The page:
“‘Give It Back’ is a powerful message that New Jerseyans can rally around to force Gov. Murphy to give back everything he has taken from them over the past two years,” added the Sussex County lawmaker. “We forced him to give back parental rights, now we need to keep the pressure on to get him to give back everything else.”
The cumulative number of confirmed coronavirus cases in New Jersey as of Feb. 10 was 1,849,171 with 2,654 total new PCR cases. There were 697 probable cases, bringing the cumulative total of antigen tests to 290,323. The total number of individual cases for the state is 2,139,494.
As for those that have passed, the state reported 81 confirmed deaths, bringing that total to 29,323. The state listed probable deaths at 2,937, bringing the overall total to 32,260. State officials noted 26 deaths occurred in the last 24 hours of reporting that have not yet been lab confirmed.
For North Jersey counties on Feb. 10, Bergen had a total of 323 new confirmed cases and 101 new probable cases, Essex 259 new cases and 24 new probable case, Hudson 308 new cases and 22 new probable cases, Morris 143 new confirmed cases and 22 new probable cases, Passaic 164 new cases and 23 new probable cases, Sussex 50 new cases and one new probable case, and Warren 20 new cases and seven new probable cases.
Of the total confirmed deaths in North Jersey, Essex County has the most with 3,209, followed by Bergen at 3,038, Hudson with 2,446, Passaic at 2,081, Morris at 1,204, Sussex at 361, and Warren County at 303.
In regards to probable deaths reported Feb. 7, Bergen has 321, Essex has 310, Morris has 284, Hudson has 223, Passaic has 203, Sussex has 82 and Warren has 27.
As for the rate of transmission reported Feb. 10, it remained at 0.51 from 0.54 a day before. The daily rate of infections from those tested Feb. 5 was 9.5%; by region, the rate was 8.6% in the North, 9.3% in the Central region and 12.2% in the South.
The state’s dashboard had a count of 1,708 patients hospitalized as all 71 hospitals in the Garden State filed reports Feb. 10. By region, there were 673 in the North, 580 in the Central and 455 in the South. Of those hospitalized, 327 are in intensive care units and 212 on ventilators. A total of 264 patients were discharged in the last 24 hour reporting period.
Officials have continually cited transmission rate, hospitalizations, intensive care units, ventilators and positivity rate as health data they rely on to track how the coronavirus is being contained in New Jersey, guiding them in determining when restrictions have to be tightened or lifted.
Long-term Care Facilities
Health officials noted 549 long-term care facilities are currently reporting at least one case of COVID-19, accounting for a total of 26,748 of the cases, broken down between 12,349 residents and 14,399 staff.
Cumulatively, 2,357 long-term care facilities have reported an outbreak infecting 46,177 residents and 37,538 staff, for a total of 83,834.
The state’s official death total will now be reported as those that are lab confirmed, sits at 9,127 on Feb. 10. The facilities are reporting to the state 8,461 residents deaths and 149 staff deaths.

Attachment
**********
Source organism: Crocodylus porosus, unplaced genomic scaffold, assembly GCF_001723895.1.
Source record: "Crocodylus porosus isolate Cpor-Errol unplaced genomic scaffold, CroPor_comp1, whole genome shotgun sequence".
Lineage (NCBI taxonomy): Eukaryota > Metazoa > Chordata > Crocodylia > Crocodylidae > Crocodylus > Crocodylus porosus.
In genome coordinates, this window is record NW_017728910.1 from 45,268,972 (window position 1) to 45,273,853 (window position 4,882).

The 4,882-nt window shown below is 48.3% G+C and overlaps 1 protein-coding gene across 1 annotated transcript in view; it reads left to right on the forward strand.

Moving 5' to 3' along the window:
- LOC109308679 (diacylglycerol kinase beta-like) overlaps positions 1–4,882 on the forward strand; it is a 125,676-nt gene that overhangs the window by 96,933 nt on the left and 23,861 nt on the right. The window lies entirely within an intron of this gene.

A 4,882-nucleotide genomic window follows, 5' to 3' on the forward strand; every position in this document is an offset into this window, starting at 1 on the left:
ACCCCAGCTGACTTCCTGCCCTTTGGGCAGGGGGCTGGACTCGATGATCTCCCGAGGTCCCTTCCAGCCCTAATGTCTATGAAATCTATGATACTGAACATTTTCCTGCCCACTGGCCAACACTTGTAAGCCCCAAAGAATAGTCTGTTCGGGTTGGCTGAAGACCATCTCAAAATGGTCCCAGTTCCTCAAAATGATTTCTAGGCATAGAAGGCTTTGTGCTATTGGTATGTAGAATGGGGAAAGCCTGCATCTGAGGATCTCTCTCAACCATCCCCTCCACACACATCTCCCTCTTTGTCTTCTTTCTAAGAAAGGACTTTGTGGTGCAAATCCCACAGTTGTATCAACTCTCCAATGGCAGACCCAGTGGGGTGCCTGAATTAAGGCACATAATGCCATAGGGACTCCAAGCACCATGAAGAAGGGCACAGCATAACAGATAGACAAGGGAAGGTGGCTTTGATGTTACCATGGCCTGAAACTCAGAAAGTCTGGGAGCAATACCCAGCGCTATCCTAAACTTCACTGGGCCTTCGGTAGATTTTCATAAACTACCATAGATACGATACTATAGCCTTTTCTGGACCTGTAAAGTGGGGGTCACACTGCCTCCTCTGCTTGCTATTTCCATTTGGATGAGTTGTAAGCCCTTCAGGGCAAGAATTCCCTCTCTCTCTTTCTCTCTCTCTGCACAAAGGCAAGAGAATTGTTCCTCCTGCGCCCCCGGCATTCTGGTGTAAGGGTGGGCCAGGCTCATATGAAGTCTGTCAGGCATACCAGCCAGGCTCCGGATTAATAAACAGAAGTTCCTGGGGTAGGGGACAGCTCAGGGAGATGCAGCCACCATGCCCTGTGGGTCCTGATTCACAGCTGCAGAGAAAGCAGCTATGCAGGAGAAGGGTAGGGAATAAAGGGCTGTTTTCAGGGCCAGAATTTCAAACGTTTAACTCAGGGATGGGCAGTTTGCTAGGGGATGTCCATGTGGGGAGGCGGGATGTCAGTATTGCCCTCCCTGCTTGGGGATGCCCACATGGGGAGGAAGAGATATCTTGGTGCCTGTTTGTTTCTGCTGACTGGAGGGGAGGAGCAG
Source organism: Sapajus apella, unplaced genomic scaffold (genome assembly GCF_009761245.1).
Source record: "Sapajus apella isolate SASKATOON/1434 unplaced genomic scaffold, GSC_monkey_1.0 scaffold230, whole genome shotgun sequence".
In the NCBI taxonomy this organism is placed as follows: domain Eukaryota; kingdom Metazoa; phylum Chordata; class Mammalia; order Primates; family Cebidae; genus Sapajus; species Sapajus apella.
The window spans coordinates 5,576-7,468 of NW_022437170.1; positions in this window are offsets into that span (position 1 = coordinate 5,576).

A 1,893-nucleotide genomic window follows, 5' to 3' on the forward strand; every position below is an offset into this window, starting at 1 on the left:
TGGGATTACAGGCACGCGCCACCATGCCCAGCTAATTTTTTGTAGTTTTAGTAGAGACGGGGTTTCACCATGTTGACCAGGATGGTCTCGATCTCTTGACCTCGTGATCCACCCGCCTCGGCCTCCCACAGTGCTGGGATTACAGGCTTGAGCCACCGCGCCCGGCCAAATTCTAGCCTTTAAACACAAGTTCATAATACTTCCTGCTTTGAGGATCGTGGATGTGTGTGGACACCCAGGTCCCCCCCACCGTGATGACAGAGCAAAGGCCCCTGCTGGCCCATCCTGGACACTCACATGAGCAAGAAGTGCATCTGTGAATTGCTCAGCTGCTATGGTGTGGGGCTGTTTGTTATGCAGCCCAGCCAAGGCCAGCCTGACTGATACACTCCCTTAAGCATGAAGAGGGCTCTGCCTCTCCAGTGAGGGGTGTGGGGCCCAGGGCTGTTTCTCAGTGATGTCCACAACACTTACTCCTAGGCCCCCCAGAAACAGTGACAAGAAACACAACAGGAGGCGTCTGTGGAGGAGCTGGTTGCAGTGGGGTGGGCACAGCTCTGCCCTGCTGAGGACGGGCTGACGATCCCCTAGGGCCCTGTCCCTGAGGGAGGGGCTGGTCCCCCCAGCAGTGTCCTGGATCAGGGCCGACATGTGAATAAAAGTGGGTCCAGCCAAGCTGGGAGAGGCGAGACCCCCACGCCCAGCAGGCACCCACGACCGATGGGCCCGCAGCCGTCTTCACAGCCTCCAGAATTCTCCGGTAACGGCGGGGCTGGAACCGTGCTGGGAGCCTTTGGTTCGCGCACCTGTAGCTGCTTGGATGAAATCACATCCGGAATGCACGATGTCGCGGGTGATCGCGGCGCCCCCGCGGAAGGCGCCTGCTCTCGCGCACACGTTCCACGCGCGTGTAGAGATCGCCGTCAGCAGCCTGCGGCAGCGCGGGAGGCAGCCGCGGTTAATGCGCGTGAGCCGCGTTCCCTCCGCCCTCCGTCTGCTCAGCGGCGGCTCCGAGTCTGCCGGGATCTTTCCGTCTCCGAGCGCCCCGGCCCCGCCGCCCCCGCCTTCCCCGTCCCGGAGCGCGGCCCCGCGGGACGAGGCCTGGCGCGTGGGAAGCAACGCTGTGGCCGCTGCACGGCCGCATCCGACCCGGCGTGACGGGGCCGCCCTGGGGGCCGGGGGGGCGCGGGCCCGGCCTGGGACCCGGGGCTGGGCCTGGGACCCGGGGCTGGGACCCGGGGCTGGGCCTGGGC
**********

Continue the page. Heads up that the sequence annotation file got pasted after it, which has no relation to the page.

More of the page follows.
The number of COVID-19 vaccines administered in New Jersey totaled 13,551,880 in-state, plus an additional 553,178 administered out-of-state for a grand total of 14,105,058 as of Feb. 10.
Of those who have received the vaccine, 6,449,030 received their second dose or the one jab Johnson & Johnson dose in state and another 221,538 out of state, bringing those fully vaccinated to 6,670,568. With just under 8.5 million eligible in New Jersey to be vaccinated, 77% are fully vaccinated and 91% have received at least one dose.
State officials reported boosters and third shots of 1,532,888 for Pfizer and 1,274,295 for Moderna. A total of 61,247 New Jerseyans have received their Johnson & Johnson booster shot. Overall, 2,868,430 have received a booster or third shot. Overall, 51% of the 5.6 million of those eligible have received their booster.
In North Jersey, Bergen County has 708,003 residents fully vaccinated, Essex 573,627, Hudson 513,934, Morris 379,855, Passaic 348,939, Sussex 91,061, and Warren 59,195.
According to the state dashboard with 63.6% of all New Jersey schools reporting, new student cases totaled 6,457 and new staff cases 1,536 in the last week as of Jan. 30. Cumulatively, 130,820 cases have been reported— 102,237 students and 28,583 staffers.
In regards to outbreaks related to in-school transmissions as of Feb. 8, the state has tracked 484 school outbreaks and 3,255 cases linked to those outbreaks since the 2021/2022 school year starting Aug. 7, up 19 outbreaks and 117 cases from the week previous.
Outbreaks are defined as three or more laboratory confirmed COVID-19 cases among students or staff with onsets within a 14 day period, linked within the school setting, do not share a household, and were not identified as close contacts of each other in another setting during standard case investigation or contact tracing.
For North Jersey in the new report, Bergen County has 55 confirmed outbreaks with 304 cases, Morris County has 40 confirmed outbreaks with 241 cases, Essex County has 31 confirmed outbreaks with 225 cases, Passaic County has 22 confirmed outbreaks with 188 cases, Sussex has 34 confirmed outbreaks with 183 cases, Hudson County has 19 confirmed outbreaks with 92 cases and Warren County has two confirmed outbreaks with 15 cases.